Diplomacy

Ceasefire!

ELN Peace Talks in February

Those negotiations took four years to conclude, but the Colombian representation expects the ELN discussions to resolve much faster.

“The beginning of the public stage of negotiations with the ELN is great news for Colombia. That will allow us to achieve total peace,” tweeted Colombian President Juan Manuel Santos, who last year won the Nobel Peace Prize for his dogged pursuit of a peace agreement with FARC, ending the longest-running conflict in Latin America.

The ELN—or National Liberalization Army in English—was founded in 1964, and is a Marxist-Leninist movement strongly inspired by the success of the Cuban Revolution led by the Castro brothers in 1959. The colors and flag used by this militia are similar to those of the 26th of July Movement used by the Cuban fighters.

Negotiations will take place in Quito, the capital of Ecuador, and will be sponsored by President Rafael Correa, marking a noteworthy improvement of ties between the two since relations became strained in 2008. The so-called Andean diplomatic crisis involved both countries and Venezuela, and erupted after the Colombian army led a military operation in Ecuador against FARC, resulting in the death of the guerrilla leader Raul Reyes.

The ELN is estimated to have 1,300 active fighters, in contrast to FARC’s 6,700, and this has necessarily limited their area of operations in the country. However, their impact over many decades was still considerable. The group has engaged in kidnappings and drug trafficking to finance its operations, as well as repeatedly blowing up oil pipelines in line with their belief that mineral riches must be given to the people and not to foreign companies.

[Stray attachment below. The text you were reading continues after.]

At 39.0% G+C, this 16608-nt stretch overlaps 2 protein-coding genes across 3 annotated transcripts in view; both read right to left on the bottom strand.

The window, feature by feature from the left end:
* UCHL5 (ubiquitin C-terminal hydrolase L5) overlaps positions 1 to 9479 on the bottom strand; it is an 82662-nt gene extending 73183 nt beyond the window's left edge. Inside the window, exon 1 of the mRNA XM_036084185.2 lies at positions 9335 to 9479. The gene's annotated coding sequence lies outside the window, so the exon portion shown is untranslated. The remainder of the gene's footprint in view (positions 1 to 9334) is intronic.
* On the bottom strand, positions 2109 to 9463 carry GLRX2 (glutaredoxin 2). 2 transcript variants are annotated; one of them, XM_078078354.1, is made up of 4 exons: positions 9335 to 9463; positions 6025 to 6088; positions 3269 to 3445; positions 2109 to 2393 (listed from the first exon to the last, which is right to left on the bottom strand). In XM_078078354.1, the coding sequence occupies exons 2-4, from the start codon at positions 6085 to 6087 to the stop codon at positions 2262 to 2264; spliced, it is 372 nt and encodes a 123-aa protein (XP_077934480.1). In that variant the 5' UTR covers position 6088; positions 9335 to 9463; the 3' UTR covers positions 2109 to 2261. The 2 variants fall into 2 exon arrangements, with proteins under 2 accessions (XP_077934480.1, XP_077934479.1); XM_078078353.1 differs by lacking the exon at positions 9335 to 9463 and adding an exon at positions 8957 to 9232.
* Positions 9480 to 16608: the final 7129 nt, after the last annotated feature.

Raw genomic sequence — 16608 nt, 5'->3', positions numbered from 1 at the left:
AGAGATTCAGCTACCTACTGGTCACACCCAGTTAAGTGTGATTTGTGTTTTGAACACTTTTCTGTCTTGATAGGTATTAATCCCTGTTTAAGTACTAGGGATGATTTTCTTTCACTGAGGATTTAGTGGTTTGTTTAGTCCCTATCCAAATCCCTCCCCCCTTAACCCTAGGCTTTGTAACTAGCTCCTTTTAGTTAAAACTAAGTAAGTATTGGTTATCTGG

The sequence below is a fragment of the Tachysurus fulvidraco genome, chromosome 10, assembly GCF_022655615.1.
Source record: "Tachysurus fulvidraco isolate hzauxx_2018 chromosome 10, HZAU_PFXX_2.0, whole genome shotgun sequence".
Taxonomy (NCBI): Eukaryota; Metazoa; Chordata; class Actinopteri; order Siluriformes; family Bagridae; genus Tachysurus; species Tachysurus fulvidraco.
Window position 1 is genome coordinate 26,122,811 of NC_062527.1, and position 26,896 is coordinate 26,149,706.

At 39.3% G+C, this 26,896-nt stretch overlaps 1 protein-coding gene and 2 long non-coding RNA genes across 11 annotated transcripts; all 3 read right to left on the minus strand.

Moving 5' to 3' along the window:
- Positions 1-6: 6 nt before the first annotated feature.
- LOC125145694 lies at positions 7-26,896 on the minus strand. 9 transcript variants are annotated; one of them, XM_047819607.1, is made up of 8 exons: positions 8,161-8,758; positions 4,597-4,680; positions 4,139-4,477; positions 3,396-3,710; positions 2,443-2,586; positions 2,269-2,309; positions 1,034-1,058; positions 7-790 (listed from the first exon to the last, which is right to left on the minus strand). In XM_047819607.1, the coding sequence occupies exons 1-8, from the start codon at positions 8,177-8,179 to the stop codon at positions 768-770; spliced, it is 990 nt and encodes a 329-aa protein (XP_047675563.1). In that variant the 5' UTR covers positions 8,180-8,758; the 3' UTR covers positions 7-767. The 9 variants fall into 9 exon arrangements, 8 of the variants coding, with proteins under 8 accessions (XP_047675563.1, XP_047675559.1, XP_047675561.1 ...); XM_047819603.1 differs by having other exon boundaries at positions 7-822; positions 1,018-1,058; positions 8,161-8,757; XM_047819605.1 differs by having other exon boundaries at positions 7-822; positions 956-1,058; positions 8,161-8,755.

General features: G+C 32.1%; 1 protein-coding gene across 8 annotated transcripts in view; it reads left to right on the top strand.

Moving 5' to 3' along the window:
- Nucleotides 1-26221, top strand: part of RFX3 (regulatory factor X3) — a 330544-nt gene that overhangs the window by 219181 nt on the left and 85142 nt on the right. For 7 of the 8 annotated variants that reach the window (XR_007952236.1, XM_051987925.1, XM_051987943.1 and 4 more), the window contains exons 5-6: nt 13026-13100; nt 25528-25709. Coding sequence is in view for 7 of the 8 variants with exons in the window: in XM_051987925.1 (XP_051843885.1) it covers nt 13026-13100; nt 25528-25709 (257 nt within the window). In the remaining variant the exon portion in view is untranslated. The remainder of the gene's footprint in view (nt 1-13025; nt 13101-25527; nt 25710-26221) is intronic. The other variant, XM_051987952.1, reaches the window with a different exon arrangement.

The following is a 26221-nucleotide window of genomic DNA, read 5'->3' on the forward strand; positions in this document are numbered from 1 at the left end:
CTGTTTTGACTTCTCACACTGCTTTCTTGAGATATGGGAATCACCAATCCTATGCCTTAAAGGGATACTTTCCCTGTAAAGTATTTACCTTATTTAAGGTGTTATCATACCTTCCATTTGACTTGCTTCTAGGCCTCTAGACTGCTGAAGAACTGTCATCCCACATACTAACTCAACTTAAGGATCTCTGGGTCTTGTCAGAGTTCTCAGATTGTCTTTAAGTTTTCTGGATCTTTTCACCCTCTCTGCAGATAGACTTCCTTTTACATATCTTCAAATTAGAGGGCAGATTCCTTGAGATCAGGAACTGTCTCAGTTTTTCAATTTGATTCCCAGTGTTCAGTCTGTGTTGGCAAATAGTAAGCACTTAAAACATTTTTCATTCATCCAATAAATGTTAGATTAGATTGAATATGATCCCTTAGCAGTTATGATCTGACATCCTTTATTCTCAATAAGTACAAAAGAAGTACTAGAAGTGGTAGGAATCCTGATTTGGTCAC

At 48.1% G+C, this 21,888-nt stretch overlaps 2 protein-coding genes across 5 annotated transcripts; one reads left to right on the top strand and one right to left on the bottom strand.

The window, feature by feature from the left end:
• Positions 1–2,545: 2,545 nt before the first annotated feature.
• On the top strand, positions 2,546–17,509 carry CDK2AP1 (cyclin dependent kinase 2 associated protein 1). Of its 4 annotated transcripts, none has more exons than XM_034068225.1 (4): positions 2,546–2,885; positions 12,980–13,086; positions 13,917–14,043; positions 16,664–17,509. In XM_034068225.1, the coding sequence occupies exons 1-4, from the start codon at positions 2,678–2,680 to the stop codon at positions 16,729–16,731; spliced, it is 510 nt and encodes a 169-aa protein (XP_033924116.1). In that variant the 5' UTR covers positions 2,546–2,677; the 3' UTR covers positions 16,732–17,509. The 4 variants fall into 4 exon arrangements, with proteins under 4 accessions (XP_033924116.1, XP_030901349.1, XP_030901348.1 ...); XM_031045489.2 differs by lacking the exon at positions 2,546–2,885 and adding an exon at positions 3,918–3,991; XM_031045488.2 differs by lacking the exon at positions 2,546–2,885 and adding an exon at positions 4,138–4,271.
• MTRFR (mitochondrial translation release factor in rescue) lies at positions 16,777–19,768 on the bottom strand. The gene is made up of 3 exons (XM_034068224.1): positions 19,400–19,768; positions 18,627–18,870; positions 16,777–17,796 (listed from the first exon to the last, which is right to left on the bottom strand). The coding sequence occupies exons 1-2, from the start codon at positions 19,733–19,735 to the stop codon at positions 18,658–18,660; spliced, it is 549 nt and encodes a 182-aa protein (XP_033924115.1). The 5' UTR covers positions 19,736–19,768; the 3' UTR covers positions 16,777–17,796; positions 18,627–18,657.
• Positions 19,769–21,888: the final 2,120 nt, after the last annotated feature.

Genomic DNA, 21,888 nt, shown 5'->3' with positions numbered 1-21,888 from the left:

This is first time that the ELN and the Colombian government will sit down together with the aim of striking a peace accord. Previous attempts to begin negotiations in 2002 and 2007 were unsuccessful, but this time a positive outcome seems more likely. The peace treaty already arranged with FARC will serve as a template for talks.

Those negotiations took four years to conclude, but the Colombian representation expects the ELN discussions to resolve much faster. The top peace negotiator, Juan Camilo Restrepo, stated in a press conference that he expects this process to move faster, and noted that some chapters of the FARC agreement will be applicable to the ELN.

“We will prioritize negotiations on humanitarian issues to make progress on issues such as mines, child soldiers, attacks against infrastructure, and kidnappings and abductions,” he declared.
Colombia will hold presidential elections in May 2018, a contest in which President Santos will not be able to participate having twice been elected Head of State. The Constitution of 1991 limits presidents to two terms only. Santos first won in 2010, and was again appointed president in 2014. If he manages to strike a peace agreement with the ELN, Santos will have reached one of the most important milestones in the history of the country; peace in a nation once ravaged by war.

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